About Us


The Dresser


The Singapore Repertory Theatre


Kenneth Kwok






The DBS Arts Centre



The Men Maketh the Show

I've always been a fan of Michael Corbidge, right from one of his first works in Singapore as a writer (A Perfect Love Affair) in 2001 and he has subsequently impressed me as an actor over the years in productions such as Lonely Planet and One Flea Spare. What I particularly like about Corbidge is his consistency. I can always count on him to have good taste in his choice of material and to give, at the very least, a solid performance every time. He did not disappoint with The Dresser. Ronald Harwood's script is truly wonderful: this distinctly English period comedy is consistently funny - witty in all the right places while also confident enough to engage in some slapstick for the big, easy laughs - but it also builds nicely to a moving finish without betraying its two central characters or seeming contrived. And Corbidge filled out the part of Sir, a traveling Shakesperian actor with dreams of grandeur, beautifully with a nicely rounded larger-than-life performance. He also allowed the character to be small and fidgety at times and this added a nice contrast, making Sir seem softer and more two-dimensional.

The surprise for me, then, was Adrian Pang as Sir's fey dresser, Norman. Despite his acclaim, I've known him essentially as a TV actor and have never actually seen him perform on stage before. What I loved about his performance here was not just how he captured so perfectly Norman's fussiness and flamboyance and delivered his tart lines with such bite and expert timing but that he was never condescending to this character that could so easily have been played as a stereotype. This enabled us to relate to Norman as more than a caricature and sympathise with him when, at the end, he realises that the egocentric Sir had never truly loved him, despite Norman's devotion to him for many years as his assistant.

The direction by Tracie Pang was another reason for the show's success. Besides eliciting strong performances from her two leads, she also managed to create a real sense of time and space. The backstage life of a traveling theatre group in the 1940s was brought vividly to the stage with ensemble actors milling around even when they had no lines to speak and careful detail having clearly been paid to costumes and props. Sebastian Zeng's incisive set design also helped, allowing us to see supposedly backstage and also onstage when Sir's group was performing King Lear to an invisible audience, and also to literally see through walls and thus spy on furtive conversations.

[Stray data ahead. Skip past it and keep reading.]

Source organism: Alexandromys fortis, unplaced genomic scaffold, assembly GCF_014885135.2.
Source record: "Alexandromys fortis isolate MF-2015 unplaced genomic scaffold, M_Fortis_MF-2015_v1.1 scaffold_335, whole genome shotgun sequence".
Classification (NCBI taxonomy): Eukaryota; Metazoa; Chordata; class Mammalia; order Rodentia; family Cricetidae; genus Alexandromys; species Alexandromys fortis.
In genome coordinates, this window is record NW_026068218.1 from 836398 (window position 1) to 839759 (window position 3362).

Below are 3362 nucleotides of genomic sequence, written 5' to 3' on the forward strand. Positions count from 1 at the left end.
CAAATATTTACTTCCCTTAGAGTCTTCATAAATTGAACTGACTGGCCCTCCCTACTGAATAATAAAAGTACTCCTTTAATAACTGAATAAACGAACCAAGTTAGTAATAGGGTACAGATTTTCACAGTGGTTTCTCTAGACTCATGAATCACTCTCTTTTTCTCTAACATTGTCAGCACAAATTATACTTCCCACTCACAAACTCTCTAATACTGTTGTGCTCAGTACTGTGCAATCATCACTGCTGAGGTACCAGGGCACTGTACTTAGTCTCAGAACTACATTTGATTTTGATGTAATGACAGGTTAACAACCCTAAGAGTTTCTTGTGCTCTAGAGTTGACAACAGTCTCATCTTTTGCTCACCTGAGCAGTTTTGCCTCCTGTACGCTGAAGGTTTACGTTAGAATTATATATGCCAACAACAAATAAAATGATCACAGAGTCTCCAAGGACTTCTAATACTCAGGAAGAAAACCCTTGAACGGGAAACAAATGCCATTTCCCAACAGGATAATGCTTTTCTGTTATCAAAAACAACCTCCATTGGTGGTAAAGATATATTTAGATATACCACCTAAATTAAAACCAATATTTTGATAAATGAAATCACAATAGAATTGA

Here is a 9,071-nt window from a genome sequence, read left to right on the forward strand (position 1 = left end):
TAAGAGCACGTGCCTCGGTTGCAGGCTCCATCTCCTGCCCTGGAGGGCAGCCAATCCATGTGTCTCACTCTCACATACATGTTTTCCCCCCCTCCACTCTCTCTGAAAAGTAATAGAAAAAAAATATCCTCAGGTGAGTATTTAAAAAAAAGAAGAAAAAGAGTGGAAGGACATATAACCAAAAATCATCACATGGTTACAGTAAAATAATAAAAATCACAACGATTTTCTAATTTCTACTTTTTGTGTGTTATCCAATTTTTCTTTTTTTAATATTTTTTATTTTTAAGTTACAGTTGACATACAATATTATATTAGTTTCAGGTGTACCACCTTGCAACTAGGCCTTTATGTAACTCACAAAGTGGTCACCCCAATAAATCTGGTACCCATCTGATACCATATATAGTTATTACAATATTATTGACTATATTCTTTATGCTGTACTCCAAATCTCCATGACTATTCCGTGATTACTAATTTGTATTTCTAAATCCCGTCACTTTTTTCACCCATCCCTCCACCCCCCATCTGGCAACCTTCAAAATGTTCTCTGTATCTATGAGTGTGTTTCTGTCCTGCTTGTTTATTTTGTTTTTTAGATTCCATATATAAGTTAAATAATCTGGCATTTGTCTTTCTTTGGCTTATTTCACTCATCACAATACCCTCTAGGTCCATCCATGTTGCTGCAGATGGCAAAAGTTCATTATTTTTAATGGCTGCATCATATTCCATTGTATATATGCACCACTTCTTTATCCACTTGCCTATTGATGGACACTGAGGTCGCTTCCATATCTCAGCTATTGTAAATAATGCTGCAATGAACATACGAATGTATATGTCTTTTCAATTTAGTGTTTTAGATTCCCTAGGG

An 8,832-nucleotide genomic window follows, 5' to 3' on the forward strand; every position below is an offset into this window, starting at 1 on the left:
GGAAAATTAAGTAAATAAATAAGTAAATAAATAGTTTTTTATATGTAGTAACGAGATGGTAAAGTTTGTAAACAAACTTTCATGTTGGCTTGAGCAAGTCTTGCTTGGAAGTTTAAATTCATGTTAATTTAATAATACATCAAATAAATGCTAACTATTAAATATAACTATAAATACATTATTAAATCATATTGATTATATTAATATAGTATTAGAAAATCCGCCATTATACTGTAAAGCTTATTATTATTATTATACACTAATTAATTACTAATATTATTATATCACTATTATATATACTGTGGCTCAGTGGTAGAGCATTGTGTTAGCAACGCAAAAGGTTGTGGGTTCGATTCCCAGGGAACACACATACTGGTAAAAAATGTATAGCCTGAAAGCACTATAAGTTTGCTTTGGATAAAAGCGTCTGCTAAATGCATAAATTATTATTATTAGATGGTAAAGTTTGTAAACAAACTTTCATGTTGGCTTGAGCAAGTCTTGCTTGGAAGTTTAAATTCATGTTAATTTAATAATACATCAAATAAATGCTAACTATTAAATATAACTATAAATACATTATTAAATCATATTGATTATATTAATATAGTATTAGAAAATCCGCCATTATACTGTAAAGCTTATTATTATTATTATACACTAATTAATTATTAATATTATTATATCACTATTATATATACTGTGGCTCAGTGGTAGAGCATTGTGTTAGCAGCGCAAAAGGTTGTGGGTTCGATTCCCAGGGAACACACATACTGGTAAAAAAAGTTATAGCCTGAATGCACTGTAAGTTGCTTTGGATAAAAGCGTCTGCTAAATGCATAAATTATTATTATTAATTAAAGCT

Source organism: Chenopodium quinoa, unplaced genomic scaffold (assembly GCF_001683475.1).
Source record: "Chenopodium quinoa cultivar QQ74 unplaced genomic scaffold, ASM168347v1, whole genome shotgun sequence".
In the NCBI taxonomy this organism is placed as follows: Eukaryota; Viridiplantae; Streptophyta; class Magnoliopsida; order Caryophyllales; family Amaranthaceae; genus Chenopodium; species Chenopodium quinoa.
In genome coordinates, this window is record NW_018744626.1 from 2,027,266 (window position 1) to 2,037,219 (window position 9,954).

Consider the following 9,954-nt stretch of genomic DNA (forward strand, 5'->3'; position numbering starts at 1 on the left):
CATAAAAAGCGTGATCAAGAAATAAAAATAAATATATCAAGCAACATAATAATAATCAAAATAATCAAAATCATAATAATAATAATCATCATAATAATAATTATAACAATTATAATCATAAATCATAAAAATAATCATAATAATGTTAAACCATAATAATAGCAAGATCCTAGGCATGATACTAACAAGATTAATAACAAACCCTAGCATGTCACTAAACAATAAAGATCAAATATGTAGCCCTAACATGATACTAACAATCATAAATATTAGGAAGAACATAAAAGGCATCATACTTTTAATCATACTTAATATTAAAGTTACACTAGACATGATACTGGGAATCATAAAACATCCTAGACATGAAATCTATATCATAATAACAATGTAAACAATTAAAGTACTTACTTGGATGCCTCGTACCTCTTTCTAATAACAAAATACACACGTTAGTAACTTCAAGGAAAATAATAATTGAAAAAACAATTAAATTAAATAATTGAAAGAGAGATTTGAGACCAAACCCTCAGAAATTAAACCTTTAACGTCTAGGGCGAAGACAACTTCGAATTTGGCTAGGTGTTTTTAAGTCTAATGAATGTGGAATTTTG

Where I fault her, though, is in her choice of supporting actors. A lot of the colour of the play was drained away through their involvement. Susan Tordoff as Sir's weary paramour turned in a quiet and nicely-nuanced performance but the young actors playing the group's ensemble were only adequate (and therefore totally overshadowed by Corbidge and Pang) and the more experienced actors in supporting roles were simply very oddly cast. Pam Oei as stage manager, Madge, had little chemistry with Corbidge either as a friend or a lover. The stoic role simply did not play up to her strengths and she overcompensated when trying to rein in her natural vivacity, resulting in a colourless performance. I had no issue with Gerald Chew's performance as one of the actors in the group... other than that he was playing no older than his own age and therefore not convincing as a toothless old geezer who had difficulty walking.

In fact, I would have preferred most of the cast to play their parts older, if not, to have actually been older. A lot of the emotion at the end of the play comes from the sense of lives having been wasted because the characters have never been brave enough to confront reality or take control of their own lives. I feel the impact would have been greater if you had a stronger sense that these people had traveled a great journey of time to arrive at this point and that, as they were already nearing the end of their lives, there would be no second chances for them any more (although, admittedly, the play's being set during a time of war did already touch on this to some extent).

Whatever the case, please don't think I did not enjoy the show or see The Dresser as anything other that a resounding triumph for the SRT. Comedy of this nature - and The Dresser is essentially a comedy and should be judged as one - is not easy because rhythm and tempo have to be timed perfectly, but the cast and director managed to pull it off with great aplomb. A night out very well-spent indeed.

"Comedy of this nature is not easy because rhythm and tempo have to be timed perfectly, but the cast and director managed to pull it off with great aplomb"


Written by Ronald Harwood

Directed by Tracie Pang

Set Design by Sebastian Zeng

Lighting Design by Yo Shao Ann

Sound Design by Darren Ng

Costume Design by Yang Derong

Hair Design by Ashley Lim

Cast: Adrian Pang, Susan Tordoff, Pamela Oei, Michael Corbidge, Wong Ping Ping, Gerald Chew, Ashraf Safdar, Jared Kok and Anton Chan

More Reviews of Productions by The SIngapore Repertory Theatre

More Reviews by Kenneth Kwok

Ratings out of 5, based on Practitioner's Vision / Reviewer's Response: ***** = Transcendent / Rapturous;
**** = Crystal / Appreciative; *** = Transmitted / Thoughtful; ** = Vague / Unsatisfied; * = Uncommunicated / Mystified.